Paul’s Epistle to the Galatians

When starting this reading of Galatians, I decided to change my practice of reading for the RUF study program. This may or may not change after this, but I wanted to spend more time sitting with the Scripture I was reading. So, instead of reading Galatians a chapter at a time and praying (which would take me six nights), I read this letter “section” by “section,” practicing lectio divina for these readings and times of prayer. This took me much longer but helped me spend time communing with God as I read His Word.

Like other New Testament letters, Galatians begins with a greeting and ends with a benediction—the middle consisting of the main themes and arguments, including sections of commands. This letter seems to care for defining the gospel, separating out from these “other gospels” being preached in and near Galatia. The way Paul does this in the epistle to the Galatians is by outlining justification, faith, and adoption.

Paul reminds his readers that one is not “justified by works of the law but through faith in Jesus Christ” (Galatians 2:16). For, if we were justified by the law, then no one would be saved. We receive the Spirit not by the works of the law, but by “hearing with faith” (3:2). Humans are not perfected by the flesh but saved by grace through faith. The one who trusts the law with his justification is cursed. The Law says, “Cursed be anyone who does not confirm the words of this law by doing them” (Deuteronomy 27:26). None of us can keep the whole law. All of humanity, every individual and every facet of human life is corrupted by sin. So, if justification comes by the law, we are doomed to death. Praise God that we are justified through faith in Jesus Christ who makes us right with God! Nothing else, no one else, will or can make us right with God.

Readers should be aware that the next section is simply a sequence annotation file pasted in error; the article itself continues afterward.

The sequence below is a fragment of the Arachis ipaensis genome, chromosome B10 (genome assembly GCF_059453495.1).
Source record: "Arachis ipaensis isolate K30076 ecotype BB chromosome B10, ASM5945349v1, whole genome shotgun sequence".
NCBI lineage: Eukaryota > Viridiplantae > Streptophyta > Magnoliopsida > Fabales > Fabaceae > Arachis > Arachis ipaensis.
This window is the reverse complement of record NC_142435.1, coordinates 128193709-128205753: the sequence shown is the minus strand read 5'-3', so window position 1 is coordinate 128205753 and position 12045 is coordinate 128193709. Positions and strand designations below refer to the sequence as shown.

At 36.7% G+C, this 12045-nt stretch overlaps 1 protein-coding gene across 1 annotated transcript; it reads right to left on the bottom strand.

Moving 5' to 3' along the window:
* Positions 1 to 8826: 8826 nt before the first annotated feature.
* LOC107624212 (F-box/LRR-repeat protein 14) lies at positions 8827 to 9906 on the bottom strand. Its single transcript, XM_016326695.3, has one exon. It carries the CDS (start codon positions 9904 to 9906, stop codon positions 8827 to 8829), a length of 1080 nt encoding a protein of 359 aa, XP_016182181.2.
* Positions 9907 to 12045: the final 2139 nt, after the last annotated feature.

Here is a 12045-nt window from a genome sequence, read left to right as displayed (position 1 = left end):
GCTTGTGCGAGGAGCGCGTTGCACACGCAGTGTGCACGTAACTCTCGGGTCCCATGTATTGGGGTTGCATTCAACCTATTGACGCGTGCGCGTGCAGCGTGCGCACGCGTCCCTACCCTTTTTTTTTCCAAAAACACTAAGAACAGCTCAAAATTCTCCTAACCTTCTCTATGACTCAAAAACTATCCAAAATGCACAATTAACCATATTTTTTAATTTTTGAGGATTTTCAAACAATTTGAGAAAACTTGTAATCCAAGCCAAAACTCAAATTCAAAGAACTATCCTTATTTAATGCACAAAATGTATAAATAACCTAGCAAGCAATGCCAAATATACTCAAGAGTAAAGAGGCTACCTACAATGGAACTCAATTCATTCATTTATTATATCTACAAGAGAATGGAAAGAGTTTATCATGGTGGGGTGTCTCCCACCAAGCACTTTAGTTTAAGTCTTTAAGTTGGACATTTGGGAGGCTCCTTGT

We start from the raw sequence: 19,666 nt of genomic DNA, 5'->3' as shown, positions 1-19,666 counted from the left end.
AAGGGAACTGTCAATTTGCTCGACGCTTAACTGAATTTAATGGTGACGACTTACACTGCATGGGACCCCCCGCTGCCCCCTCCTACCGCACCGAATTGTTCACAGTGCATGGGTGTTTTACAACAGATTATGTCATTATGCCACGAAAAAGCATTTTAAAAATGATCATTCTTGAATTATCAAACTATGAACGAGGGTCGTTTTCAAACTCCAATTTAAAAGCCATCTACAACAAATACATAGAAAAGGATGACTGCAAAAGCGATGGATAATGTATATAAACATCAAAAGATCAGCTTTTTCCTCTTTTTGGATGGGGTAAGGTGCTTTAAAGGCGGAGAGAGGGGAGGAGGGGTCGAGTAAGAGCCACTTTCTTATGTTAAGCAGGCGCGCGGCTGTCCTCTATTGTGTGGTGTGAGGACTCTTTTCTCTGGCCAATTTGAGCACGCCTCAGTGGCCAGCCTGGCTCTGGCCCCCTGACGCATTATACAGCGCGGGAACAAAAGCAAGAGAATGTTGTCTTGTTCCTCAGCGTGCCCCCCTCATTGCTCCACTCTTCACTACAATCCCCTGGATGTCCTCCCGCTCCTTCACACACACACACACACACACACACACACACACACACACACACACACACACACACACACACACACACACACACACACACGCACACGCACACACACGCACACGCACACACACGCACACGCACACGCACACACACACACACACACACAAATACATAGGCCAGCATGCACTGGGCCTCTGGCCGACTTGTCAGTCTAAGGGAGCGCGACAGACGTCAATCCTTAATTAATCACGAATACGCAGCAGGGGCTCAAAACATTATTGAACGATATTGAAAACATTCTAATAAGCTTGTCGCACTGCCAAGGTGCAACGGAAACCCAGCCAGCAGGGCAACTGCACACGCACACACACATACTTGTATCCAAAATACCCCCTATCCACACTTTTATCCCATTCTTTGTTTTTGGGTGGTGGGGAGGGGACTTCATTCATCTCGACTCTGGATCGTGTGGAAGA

Not only has Jesus made us right with God, but also, he has made us sons of God. Because of the life, death, and resurrection of Christ, we are brought into the family of God. We, “like Isaac, are children of promise,” children of the Covenant (Galatians 4:28; cf. Genesis 12:1-3). Not only are we sons of God, but we are heirs with Christ: “And if you are Christ’s, then you are Abraham’s offspring, heirs according to the promise” (3:29). In Christ, we are God’s, and God is ours. And more than this! What is Christ’s is ours: his righteousness and his glory!

As I was writing this and reflecting on Galatians, my mind immediately went to a song I know by indie rock band Cold War Kids. The name of the song is “Mine is Yours.” After reading and writing about Galatians, looking at the lyrics became extremely illuminating to me, especially one stanza:

All my stones become your pearls
All of my trials are your treasures
All my debt you inherit
All of my clumsy lines will shine

This made me consider that not only does Christ give us all that he has and deserves, but he takes all that we have and makes that beautiful. He takes our stones and makes them pearls. He takes our trials and makes them treasures. He takes our debt for us on the cross. He takes my clumsy lines and makes the shine.[1]

[1]I will add two postscripts to this last reference. First, I am taking these lines out of the song in order to illuminate the truth of the gospel. Cold War Kids did not have this meaning as their intention when writing these lyrics, as far as I know. Second, I only make this claim from these lyrics, knowing that that the story of Scripture and specific passages I have not referenced support what I have stated. Finally, I know that, like all analogies, this reference will break down somehow. Nevertheless, I thought this song allowed me to contemplate the love of Christ.